Farmers in India have been using bulls for farming and other agricultural uses. They are used to plough fields, haul water from deep wells and as a source of natural farmyard manure. But with the advent of machines in farming, they have found themselves less useful in fields and eventually their demand has dried up. Bulls are now reared by some small farmers, co-operative societies and people who can afford to, and for them rearing bulls have become a matter of pride and status. Stud bulls are also reared by people for Jallikattu and Rekla race. The ones that win are much in demand for servicing the cows. Poor farmers cannot afford to keep stud bulls, so each village has a common temple bull which services the cows of the village. Jallikattu is one event where bulls are brought and exhibited. The ones which are most agile and virile are preferred by farmers. Price of a bull would start from Rs 1.5 lakh to a whopping Rs 2.5 lakh. With the ban of these events by Supreme Court, there are hardly any reason left to breed these indigenous bulls. The 19th livestock census in 2012 shows some surprising statistics regarding native breeds. The population of indigenous cattle—the 37 indigenous Indian breeds recognized by the NBAGR (National Bureau of Animal Genetic Resources) dipped by 8.94 percent since 2007. The only numbers to rise were of "exotic" cattle—that is, animals of European descent—and of exotic-indigenous crossbreeds, which together shot up by 20.18 percent. There have been speculations that all this protest by PETA regarding Jallikattu is for the pitching of west's dairy industry lobby's agenda. The western dairy industry is trying to enter India's dairy market. As per the statistics provided by the Basic Animal Husbandry Statistics (2004), India is the largest producer of milk worldwide with a production estimated at more than 100 million tons. India has excellent options to explore foreign markets. For example, countries like Japan has per capita consumption of 70kg, which is a tremendous jump from a mere 20kg in the sixties. Naturally these nations are currently seeing a deficit in milk production, a gap that can be bridged by India in the upcoming years. While the ratio of indigenous cattle to exotic cattle was 93:7 in 1992, it is now 79:21 in 2012. Interestingly, Tamil Nadu is the state which has incurred a loss of 21.22 percent in the population of native breeds. The European or the Australian bred cows are slowly making their way in the dairy business in India. The native bred cows which can give only 3-4 kg of milk per day lacks far behind its exotic counterpart that can produce up to 8 kg per day. There have been cases in Punjab where an exotic cow has produced up to 11 kg milk in a day. The only silver lining to this issue is the quality of milk by the native breeds. All Indian and African bred cattle produce A2 type milk along with an amino acid called Proline. The hybrid or the exotic bred cows like the Holstein, Friesian and Ayrshire has seen alteration of genes over the years resulting in the production of Al type milk and an amino acid called Histidine, which is a converted version of Proline. The Proline in A2 milk holds a strong bond with a protein called BCM-7 which prevents it from getting into the milk whereas the bond with BCM-7 is very weak with histidine in A1 milk. Researchers have found BCM-7 in A1 type milk passes through the GI tract of the cow and eventually enters the human body after consumption. This BCM-7 leads to late psycho-motor development in infants. A1 milk is also known to be associated as a risk factor for type-1 diabetes, coronary heart disease and mental disorders like autism and schizophrenia. It has been approved that the A1 milk contains certain unwanted proteins or peptides may cause digestive disorders. But the low yields on a regular basis makes the native breed unpopular in the dairy industry. This has brought the country to a situation today where the desi cow has become a dying breed in India. Imagine this—the Gir cow, which is a Gujarati breed, is now being imported from Brazil and the Brahmi Bull, which is another pure breed, is more popular in Australia, America and Latin America. It's ironic that people in these countries are drinking better quality milk from cows native to this country.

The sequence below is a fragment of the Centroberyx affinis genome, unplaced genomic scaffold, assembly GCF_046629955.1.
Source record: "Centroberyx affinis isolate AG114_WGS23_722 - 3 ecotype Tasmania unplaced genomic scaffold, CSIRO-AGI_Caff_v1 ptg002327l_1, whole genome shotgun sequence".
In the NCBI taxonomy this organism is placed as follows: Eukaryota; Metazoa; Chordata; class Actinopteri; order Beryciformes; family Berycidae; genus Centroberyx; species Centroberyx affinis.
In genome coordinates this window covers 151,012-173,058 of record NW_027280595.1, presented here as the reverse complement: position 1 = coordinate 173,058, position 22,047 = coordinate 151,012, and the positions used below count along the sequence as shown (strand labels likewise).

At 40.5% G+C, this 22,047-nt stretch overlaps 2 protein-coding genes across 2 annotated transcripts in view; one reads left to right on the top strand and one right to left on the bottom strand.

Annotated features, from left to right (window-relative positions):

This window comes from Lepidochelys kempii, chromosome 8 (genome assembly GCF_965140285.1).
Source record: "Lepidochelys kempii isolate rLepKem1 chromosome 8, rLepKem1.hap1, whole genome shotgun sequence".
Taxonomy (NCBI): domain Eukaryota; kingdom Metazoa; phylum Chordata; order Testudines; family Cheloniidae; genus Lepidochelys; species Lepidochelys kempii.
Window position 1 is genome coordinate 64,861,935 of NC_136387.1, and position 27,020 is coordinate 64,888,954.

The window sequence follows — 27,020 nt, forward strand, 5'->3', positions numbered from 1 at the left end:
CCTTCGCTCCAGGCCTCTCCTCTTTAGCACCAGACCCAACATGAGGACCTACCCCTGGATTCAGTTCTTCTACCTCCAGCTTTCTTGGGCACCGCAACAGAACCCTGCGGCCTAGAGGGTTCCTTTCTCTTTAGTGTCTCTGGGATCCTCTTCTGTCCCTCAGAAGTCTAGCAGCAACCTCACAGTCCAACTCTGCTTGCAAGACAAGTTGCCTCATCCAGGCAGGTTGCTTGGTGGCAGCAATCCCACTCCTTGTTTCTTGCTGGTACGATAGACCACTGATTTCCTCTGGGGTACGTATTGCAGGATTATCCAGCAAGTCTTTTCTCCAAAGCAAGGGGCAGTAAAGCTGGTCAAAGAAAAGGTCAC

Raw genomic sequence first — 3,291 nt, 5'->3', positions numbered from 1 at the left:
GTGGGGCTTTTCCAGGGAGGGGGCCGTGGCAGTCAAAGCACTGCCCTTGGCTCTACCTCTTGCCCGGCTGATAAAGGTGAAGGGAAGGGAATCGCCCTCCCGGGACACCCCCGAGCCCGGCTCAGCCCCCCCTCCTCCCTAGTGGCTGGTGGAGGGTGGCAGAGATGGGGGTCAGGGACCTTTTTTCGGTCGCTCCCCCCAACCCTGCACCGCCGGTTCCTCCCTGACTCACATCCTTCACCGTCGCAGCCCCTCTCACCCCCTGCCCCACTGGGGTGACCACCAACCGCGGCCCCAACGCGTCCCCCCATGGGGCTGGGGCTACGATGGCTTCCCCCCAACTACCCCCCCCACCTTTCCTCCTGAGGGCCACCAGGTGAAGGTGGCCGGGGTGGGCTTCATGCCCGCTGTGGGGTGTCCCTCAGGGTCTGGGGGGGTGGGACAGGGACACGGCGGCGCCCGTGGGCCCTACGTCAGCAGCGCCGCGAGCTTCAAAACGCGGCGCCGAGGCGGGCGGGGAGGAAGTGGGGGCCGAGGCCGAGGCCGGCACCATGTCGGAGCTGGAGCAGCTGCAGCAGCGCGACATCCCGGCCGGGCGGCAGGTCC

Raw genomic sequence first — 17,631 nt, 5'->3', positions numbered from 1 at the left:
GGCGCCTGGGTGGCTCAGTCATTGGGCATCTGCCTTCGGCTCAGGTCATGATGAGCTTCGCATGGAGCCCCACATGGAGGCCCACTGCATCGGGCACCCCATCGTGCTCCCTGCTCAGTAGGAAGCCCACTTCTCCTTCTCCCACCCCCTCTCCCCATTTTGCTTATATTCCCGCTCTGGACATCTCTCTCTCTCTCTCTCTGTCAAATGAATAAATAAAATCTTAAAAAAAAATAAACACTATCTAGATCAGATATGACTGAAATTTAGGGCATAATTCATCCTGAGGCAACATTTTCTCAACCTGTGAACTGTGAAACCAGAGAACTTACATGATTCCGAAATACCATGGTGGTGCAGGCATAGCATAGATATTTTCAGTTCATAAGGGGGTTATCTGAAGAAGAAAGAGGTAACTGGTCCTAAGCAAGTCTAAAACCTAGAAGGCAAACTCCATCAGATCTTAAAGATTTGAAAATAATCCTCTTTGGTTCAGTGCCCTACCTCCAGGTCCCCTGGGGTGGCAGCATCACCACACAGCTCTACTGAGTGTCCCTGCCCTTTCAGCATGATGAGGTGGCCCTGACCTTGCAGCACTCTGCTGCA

Is it only the western cattle lobby going to profit from this Jallikattu ban? On a closer inspection, it can be seen that the slaughter houses are also going to be benefited with this. Generally male calves are sold and taken for slaughter in a few days. Only in regions where there are events like Jallikattu and Rekla race are they kept. In case of an imported exotic bred cow the owner will like it to deliver a female calf. If she does, it's a boon or else he will have no use for it and he has to feed it to the slaughter houses. It goes to the slaughter house for a very meagre amount. Keeping male calves- for beef or leather is impossible, since Tamil Nadu imposed strict regulations in 1958 banning the raising of cattle primarily for slaughter. But in case of an indigenous breed, both the female and male calves, have to go the slaughterhouse since there is no use of them. Neither they are very useful in the dairy industry nor they are used in farming nowadays. With a ban on Jallikattu, the price of bull falls to rock bottom. There is a huge demand for Bos Indicus variety beef in the Gulf, Malaysia and Western countries. It is considered an exotic, tasty and healthy meat, just like country chicken.
Does this mean that all of PETA and AWBI's claims are baseless? The answer will be no. There are several cases of violating the IPC, Prevention of Cruelty to Animals Act (1960), where bulls are beaten, poked, prodded, their tails bitten and twisted. Sometimes alcohol is forced down the throats before taking them out. Ban is certainly not a solution to it. Cruelty to animals is done worldwide. Proper supervision, administration and monitoring should happen in the events. Absolute transparency in handling and treating the bulls should be adopted. Hefty amount of fine and punishment should be slapped for those who don't abide by the rules. There were 130 or so cattle breeds in India 100 years ago, and now there are only 37. Unless people engage with the traditional livestock keepers and support them, India will soon lose these breeds as well as lay the ground for commercial cattle based dairies and slaughter houses to dominate the country. India will not only lose its breeds but also self-sufficiency in milk production as well as promotion of organic farming. Panchagayya–Jeevamritham is an Ayurvedic medicine from the native breeds, people have been using it for centuries. Many livestock farmers will have to face the outcomes to this ban. Immediate scientific action must be taken to preserve the native breeds or else ten years from now all of India's native breeds will be lost, or will exist only in zoos or museums.
Vol. 49, No.32, Feb 12 - 18, 2017